I found the article “Creativity and Imagination: Tool for teaching Artist Inquiry” the most interesting choice to blog about. Webster’s dictionary defines METAPHOR as the following: a figure or speech in which a word or phrase literally denoting one kind of object or idea is used in place of another to suggest a likeness or analogy between them (as in drowning in money); broadly : figurative language

I have used symbols and metaphor to promote creative designs for original art production in the past. I currently do project with my 8th graders I call “Exercise in Thought.” In the particular project I have the students pick a word (any word school appropriate) write down on the handout I ask the students to tell me the (color, smell, taste, sound, texture, shape, object, animal, food, drink, clothing, place setting, weather, music, painting, literary work) of that word or something closely related for the use of metaphor for art production. I also tried this exercise when I taught elementary as a long term sub for a year. I really enjoyed this time before I got a full time position in the high school. My perception was that the younger children didn’t really know what they couldn’t do nor had no fear of failure. It seems to me that as some of the same students got older some of the internal creative powers they possessed were gone or at least diminished.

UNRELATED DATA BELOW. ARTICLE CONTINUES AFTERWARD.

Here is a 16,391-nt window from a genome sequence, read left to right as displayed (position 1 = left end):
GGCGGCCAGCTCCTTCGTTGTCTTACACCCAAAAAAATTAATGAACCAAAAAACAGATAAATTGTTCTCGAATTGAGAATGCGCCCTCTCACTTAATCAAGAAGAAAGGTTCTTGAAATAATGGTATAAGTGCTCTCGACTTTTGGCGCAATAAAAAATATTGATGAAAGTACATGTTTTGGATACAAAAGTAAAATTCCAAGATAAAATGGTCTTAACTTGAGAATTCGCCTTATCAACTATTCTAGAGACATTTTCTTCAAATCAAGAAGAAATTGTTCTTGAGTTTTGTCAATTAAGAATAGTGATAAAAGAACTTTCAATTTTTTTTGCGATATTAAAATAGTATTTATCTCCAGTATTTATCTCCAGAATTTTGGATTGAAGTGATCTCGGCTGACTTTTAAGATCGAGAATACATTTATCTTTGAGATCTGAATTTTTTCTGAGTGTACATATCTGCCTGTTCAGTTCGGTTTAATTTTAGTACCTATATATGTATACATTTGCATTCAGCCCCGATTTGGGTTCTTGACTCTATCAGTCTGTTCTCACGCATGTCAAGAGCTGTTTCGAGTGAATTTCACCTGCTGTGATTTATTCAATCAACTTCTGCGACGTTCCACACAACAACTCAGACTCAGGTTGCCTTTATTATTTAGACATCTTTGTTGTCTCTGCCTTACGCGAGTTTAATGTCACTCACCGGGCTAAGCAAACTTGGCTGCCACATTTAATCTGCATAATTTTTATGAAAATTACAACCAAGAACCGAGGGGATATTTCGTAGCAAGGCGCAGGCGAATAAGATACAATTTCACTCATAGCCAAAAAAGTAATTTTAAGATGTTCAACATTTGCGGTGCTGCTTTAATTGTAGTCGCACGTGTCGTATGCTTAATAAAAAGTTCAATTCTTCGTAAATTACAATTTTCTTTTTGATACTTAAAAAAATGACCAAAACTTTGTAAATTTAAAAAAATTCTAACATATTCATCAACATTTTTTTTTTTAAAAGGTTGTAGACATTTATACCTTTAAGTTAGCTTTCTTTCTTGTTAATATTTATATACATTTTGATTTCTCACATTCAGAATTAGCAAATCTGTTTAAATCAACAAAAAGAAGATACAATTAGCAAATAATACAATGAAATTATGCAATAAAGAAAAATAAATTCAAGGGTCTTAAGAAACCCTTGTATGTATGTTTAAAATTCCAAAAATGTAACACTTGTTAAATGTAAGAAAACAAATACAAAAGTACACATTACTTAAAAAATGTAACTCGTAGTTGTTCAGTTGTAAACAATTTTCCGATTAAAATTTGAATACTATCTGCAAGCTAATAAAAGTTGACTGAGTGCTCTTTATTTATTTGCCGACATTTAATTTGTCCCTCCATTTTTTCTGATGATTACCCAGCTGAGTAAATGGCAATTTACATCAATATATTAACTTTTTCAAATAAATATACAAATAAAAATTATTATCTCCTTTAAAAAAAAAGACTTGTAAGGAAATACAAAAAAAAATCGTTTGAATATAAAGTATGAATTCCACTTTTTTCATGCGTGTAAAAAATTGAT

My main interest was the articles’ hierarchy of the four levels of creative thinking: fluency, flexibility, originality, and elaboration. I think these would be good starting point while encouraging original art. This theoretical model provides a framework that I plan to use with the students. However I do not think this is the be all end all of successful art production.
I plan on using Siegsmund’s Visual Cycle of Inquiry in future projects. I think it would stimulate student thinking starting with perception /fluency >conception/originality and elaboration >expression>reflection.

In keeping with my interest and promotion in all things Joseph Campbell I’ll close with this…

“But when you understand a metaphor — you know, just high school grammar language — when you interpret the metaphor in terms of the denotation instead of the connotation, you’ve lost the message. That’s like going into a restaurant and reading the menu and deciding what you’re going to eat, and you eat that part of the menu. The menu is a reference to something transcendent of that piece of paper.” – Joseph Campbell